separation anxiety in pets

A guide to understanding separation anxiety in pets

We all love our dogs and would be more than happy to spend 24 hours a day in their company. However, with work commitments, that is not always possible, and some dogs can become anxious when left alone, for even just a few hours.

If you have a new dog, suddenly leaving them alone can lead to separation anxiety, which can result in whining, destruction of property or barking for long periods of time. Dogs can become hyper-attached to their owner and may get super-stressed when left alone.

Unfortunately, if not understood properly, separation anxiety in pets can cause serious problems, with many owners getting frustrated with their pet and even giving them up. If left alone for long periods of time, as well as getting stressed, dogs can also become bored resulting in the destruction of furniture.

How long should you leave your dog alone for?

Four hours is the longest that dogs should be left alone for, but every dog will be different. How long they can be on their own will depend on how old they are and what they are used to. For example, a young active puppy would not be able to be left alone for four hours, but an older dog may be ok.

If you have to leave you dog home alone during the day for any reason, while at work or if you have to pop out and can’t take them with you, think about things that could make it easier for your pet.

• Could you pop home on your lunch to check on them and let them outside to toilet?

• Could a neighbour or friend check in on your dog while you’re out?

• Are there any professional dog walkers in your local area?

Separation anxiety in dogs can occur for many reasons, including if they are not used to being away from you or they are scared by something in the home. Pain and underlying medical conditions can also cause your dog to feel worried about being on their own, so you should always get them checked over by a vet if you notice changes in their behaviour.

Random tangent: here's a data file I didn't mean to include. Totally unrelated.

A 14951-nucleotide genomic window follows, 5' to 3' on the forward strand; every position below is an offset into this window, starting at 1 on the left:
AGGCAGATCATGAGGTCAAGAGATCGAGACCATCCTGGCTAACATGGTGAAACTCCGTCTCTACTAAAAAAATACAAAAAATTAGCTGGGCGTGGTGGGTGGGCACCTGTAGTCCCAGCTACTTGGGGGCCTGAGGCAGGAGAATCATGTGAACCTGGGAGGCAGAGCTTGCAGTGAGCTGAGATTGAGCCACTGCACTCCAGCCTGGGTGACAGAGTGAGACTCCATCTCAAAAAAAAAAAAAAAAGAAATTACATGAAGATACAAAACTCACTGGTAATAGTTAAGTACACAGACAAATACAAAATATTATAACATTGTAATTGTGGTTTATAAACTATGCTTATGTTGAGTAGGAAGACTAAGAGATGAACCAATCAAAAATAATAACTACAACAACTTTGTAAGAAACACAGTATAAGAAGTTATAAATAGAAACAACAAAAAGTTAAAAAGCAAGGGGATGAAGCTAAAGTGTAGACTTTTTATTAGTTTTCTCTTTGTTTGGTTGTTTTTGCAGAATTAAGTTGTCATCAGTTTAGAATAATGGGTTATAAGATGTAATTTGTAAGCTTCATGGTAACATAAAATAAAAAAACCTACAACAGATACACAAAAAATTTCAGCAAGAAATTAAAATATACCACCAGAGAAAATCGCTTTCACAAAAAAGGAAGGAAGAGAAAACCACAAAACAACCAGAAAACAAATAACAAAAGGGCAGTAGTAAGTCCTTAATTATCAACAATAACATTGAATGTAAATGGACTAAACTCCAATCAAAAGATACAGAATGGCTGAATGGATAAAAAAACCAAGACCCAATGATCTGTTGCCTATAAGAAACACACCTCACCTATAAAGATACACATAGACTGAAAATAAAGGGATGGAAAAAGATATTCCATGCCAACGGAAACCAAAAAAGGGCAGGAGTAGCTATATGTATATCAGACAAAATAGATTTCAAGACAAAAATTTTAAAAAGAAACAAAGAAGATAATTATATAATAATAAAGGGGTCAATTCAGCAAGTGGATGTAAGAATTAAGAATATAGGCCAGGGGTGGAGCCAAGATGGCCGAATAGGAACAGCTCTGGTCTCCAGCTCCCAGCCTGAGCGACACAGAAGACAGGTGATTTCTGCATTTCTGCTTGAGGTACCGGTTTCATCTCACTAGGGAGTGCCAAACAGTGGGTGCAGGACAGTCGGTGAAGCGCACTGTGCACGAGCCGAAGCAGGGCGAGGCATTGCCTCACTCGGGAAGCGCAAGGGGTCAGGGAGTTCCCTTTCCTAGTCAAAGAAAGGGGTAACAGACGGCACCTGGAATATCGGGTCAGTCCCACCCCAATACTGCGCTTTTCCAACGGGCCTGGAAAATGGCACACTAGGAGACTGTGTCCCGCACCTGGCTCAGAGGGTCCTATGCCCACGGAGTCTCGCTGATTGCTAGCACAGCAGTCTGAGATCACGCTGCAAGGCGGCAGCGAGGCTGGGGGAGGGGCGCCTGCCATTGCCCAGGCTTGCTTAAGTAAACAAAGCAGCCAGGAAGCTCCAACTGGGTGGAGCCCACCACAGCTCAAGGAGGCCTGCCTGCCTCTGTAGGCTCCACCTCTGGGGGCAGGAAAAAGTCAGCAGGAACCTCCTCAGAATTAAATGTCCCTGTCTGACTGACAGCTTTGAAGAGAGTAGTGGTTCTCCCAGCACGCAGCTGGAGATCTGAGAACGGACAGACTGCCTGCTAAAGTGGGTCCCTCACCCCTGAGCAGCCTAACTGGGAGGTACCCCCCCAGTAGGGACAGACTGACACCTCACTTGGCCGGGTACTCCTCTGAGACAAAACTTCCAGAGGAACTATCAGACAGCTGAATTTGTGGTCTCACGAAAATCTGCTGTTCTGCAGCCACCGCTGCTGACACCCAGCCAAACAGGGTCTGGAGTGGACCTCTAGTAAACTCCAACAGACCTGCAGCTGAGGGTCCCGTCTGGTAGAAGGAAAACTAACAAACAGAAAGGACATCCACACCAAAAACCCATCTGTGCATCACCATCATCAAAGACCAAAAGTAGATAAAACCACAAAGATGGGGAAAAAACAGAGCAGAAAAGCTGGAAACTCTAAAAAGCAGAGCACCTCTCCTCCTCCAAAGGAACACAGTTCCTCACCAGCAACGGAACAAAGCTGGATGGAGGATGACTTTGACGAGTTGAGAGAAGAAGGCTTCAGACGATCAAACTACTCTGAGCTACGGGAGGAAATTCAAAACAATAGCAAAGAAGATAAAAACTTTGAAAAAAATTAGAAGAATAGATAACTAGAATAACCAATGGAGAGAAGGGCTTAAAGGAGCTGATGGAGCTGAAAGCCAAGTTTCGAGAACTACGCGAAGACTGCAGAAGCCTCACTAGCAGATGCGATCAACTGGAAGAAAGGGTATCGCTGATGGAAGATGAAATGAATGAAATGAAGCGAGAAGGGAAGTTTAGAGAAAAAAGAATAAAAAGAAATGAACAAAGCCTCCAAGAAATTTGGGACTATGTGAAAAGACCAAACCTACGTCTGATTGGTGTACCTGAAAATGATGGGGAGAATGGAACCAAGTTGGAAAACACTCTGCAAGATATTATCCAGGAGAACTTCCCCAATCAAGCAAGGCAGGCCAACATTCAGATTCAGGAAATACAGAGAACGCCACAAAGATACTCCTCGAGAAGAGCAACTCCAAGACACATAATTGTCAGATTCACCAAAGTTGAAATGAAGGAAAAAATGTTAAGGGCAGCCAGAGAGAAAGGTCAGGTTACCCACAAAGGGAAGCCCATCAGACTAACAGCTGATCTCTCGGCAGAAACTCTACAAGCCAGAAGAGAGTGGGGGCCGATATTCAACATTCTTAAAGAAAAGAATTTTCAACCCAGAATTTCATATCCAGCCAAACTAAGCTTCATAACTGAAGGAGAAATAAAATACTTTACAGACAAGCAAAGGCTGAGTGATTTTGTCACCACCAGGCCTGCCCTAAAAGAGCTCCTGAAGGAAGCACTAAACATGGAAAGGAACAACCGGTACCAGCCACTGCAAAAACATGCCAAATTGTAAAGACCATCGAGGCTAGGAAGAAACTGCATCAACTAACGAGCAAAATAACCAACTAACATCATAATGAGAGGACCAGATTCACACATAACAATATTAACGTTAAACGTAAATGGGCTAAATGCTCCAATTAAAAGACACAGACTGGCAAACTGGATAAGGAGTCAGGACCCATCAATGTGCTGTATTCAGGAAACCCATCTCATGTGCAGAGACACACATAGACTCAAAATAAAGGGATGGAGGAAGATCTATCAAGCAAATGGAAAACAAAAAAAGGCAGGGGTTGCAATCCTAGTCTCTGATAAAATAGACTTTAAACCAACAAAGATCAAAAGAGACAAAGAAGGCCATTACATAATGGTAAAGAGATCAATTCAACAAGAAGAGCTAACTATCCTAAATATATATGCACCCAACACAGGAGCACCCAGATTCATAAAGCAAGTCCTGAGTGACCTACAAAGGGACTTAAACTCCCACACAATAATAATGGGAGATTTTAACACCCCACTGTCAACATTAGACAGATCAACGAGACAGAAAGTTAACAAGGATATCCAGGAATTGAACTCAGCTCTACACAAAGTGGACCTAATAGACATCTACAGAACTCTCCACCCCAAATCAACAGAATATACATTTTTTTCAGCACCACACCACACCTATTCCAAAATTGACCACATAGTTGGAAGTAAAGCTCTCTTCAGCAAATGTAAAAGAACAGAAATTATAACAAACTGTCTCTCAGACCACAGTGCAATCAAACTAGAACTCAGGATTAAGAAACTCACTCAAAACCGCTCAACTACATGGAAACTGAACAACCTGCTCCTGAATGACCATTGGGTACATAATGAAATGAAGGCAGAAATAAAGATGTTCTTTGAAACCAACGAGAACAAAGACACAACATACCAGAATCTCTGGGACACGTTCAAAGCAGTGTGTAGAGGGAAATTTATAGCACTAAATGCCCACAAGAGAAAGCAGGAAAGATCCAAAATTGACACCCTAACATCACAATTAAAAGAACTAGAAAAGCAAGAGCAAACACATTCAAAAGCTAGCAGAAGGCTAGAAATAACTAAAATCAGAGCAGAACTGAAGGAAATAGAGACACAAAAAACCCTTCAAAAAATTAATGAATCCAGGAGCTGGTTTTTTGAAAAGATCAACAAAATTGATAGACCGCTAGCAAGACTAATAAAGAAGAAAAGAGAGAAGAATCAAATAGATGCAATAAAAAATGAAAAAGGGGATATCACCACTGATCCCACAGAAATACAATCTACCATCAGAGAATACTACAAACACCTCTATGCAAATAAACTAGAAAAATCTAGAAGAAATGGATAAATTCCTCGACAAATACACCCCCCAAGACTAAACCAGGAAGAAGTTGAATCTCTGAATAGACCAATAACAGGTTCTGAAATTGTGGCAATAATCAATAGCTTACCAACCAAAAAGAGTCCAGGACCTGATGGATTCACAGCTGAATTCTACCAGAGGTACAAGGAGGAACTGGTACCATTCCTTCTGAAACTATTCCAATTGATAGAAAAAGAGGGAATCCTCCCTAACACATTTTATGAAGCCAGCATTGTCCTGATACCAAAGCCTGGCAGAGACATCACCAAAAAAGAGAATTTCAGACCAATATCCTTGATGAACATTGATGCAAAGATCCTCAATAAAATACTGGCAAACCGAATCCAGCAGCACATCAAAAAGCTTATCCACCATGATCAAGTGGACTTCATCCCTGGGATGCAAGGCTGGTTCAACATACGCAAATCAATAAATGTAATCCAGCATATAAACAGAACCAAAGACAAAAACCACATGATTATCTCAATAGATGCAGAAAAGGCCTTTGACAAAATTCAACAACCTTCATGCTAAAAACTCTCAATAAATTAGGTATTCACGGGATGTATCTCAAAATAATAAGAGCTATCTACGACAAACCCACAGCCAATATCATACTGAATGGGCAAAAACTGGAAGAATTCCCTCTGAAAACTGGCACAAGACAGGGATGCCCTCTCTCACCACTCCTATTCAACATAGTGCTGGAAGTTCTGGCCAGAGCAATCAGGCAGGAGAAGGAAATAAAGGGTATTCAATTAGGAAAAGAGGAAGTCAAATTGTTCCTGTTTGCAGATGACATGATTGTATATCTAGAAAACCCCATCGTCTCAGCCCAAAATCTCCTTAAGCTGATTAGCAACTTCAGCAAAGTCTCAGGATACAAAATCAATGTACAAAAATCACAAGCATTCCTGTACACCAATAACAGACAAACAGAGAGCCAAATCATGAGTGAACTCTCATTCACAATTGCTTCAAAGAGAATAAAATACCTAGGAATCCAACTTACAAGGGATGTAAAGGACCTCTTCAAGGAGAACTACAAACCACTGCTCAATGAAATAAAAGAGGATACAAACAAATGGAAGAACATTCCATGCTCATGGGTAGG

Anxiety in pets can be shown in a number of ways, which include:

• Trembling
• Excessive barking
• Destruction of furniture or property • Whining
• Urinating in the house
• Sometimes aggression

Tips to help ease separation anxiety in pets

If you have to leave your pet for anytime in the day, there are some positive things you can do which include:


Make sure that your dog has enough toys to play with, which would be a great distraction whilst you are out. Stuffed toys with treats are a good way to keep them busy and happy during the time you are away. You could also leave the TV or radio on for background noise.


Make sure your dog has had enough exercise before you leave the house. If you are going to be leaving them for a number of hours, take them for a long walk before doing so. This will help to get rid

of excess energy and they may sleep whilst you’re out.

Safe zone

Create a safe zone or den for your dog to retreat to if they are feeling extra anxious. You could leave a jumper or t-shirt with your smell on for your dog, which is familiar to them. This will help to comfort them while you are gone.

Prevent accidents

Make sure they have had the opportunity to go outside and go to the toilet prior to you leaving the house.

Close curtains

If your dog can get distracted by outside noise or you live on a busy road, close the curtains to reduce any distractions which might make them anxious and bark for prolonged periods.

Ask someone to check on them

If possible, ask a friend or family member to stop by and check on your dog, even if it’s for 10 minutes to allow them to go to the toilet outside.

Training to reduce anxiety in dogs

If you know you have to leave your dog alone, try to train them from a young age to get them used to being separated from you during the day. You could start by leaving them for a short period and increase the time you are away. Make sure that you give your dog plenty of attention when you return as a reward.

Pet proof your home

If you don’t want your dog to have the run of the house whilst you are out, be sure to close doors and block off areas you don’t want them to go. Be sure to check the area/room they will be in for any hazards to be sure they are safe whilst on their own.

Don’t discipline bad behaviour

If your pet has misbehaved whilst you are out and caused damage or toileted in the house, don’t discipline them on your return as this could cause further anxiety. It could also lead to your dog worrying about your return home.

Natural support

Consider using a natural supplement to help reduce your pet’s stress. Some available on the market include Nutracalm, VetPro Stress & Anxiety, Adaptil plug in or Pet Remedy.